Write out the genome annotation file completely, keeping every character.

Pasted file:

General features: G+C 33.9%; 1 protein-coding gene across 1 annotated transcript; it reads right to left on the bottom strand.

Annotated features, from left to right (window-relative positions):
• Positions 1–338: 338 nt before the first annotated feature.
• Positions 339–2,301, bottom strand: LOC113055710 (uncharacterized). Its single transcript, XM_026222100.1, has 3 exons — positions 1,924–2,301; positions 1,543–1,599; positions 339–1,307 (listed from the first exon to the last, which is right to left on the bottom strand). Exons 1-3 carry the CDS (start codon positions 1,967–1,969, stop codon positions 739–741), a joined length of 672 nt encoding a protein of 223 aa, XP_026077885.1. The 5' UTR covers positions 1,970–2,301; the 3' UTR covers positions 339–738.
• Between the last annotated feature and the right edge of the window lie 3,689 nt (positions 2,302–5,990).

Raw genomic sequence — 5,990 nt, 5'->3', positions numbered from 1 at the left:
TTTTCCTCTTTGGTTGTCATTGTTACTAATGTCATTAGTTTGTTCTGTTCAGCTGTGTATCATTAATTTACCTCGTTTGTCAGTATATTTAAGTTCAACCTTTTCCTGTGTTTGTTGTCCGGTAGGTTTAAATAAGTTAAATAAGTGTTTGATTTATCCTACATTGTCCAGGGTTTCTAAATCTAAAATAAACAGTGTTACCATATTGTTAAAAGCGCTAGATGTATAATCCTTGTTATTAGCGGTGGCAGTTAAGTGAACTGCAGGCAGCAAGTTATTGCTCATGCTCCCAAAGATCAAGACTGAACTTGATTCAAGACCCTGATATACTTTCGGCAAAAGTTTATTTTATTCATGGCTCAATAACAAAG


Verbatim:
General features: G+C 33.9%; 1 protein-coding gene across 1 annotated transcript; it reads right to left on the bottom strand.

Annotated features, from left to right (window-relative positions):
• Positions 1–338: 338 nt before the first annotated feature.
• Positions 339–2,301, bottom strand: LOC113055710 (uncharacterized). Its single transcript, XM_026222100.1, has 3 exons — positions 1,924–2,301; positions 1,543–1,599; positions 339–1,307 (listed from the first exon to the last, which is right to left on the bottom strand). Exons 1-3 carry the CDS (start codon positions 1,967–1,969, stop codon positions 739–741), a joined length of 672 nt encoding a protein of 223 aa, XP_026077885.1. The 5' UTR covers positions 1,970–2,301; the 3' UTR covers positions 339–738.
• Between the last annotated feature and the right edge of the window lie 3,689 nt (positions 2,302–5,990).

Raw genomic sequence — 5,990 nt, 5'->3', positions numbered from 1 at the left:
TTTTCCTCTTTGGTTGTCATTGTTACTAATGTCATTAGTTTGTTCTGTTCAGCTGTGTATCATTAATTTACCTCGTTTGTCAGTATATTTAAGTTCAACCTTTTCCTGTGTTTGTTGTCCGGTAGGTTTAAATAAGTTAAATAAGTGTTTGATTTATCCTACATTGTCCAGGGTTTCTAAATCTAAAATAAACAGTGTTACCATATTGTTAAAAGCGCTAGATGTATAATCCTTGTTATTAGCGGTGGCAGTTAAGTGAACTGCAGGCAGCAAGTTATTGCTCATGCTCCCAAAGATCAAGACTGAACTTGATTCAAGACCCTGATATACTTTCGGCAAAAGTTTATTTTATTCATGGCTCAATAACAAAG